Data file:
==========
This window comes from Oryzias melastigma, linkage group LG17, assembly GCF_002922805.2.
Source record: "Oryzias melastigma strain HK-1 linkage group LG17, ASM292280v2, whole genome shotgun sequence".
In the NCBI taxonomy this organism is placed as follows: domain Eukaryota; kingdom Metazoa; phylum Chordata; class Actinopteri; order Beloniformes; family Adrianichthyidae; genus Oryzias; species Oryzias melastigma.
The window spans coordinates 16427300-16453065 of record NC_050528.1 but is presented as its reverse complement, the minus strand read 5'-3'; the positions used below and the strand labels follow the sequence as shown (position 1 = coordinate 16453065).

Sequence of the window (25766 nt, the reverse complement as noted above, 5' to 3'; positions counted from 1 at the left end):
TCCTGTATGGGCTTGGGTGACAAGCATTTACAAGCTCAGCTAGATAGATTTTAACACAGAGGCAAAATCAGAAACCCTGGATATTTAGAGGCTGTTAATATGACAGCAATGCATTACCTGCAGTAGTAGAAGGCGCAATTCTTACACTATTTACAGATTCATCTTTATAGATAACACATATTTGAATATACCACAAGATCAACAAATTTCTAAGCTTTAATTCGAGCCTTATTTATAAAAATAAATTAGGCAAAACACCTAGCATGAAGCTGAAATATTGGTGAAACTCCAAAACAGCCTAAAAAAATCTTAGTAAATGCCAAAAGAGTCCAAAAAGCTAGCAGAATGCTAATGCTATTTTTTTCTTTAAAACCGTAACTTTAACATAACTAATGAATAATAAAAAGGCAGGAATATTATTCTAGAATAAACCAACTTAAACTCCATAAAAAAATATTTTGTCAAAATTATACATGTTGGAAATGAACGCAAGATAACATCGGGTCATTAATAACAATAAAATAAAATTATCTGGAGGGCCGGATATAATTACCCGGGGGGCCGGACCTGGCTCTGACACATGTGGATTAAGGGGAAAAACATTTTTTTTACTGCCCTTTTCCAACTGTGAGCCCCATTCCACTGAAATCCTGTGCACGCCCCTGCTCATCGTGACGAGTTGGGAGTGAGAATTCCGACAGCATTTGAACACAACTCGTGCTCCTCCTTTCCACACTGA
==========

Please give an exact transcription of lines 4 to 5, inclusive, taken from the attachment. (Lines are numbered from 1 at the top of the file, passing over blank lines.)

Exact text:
The window spans coordinates 16427300-16453065 of record NC_050528.1 but is presented as its reverse complement, the minus strand read 5'-3'; the positions used below and the strand labels follow the sequence as shown (position 1 = coordinate 16453065).

Sequence of the window (25766 nt, the reverse complement as noted above, 5' to 3'; positions counted from 1 at the left end):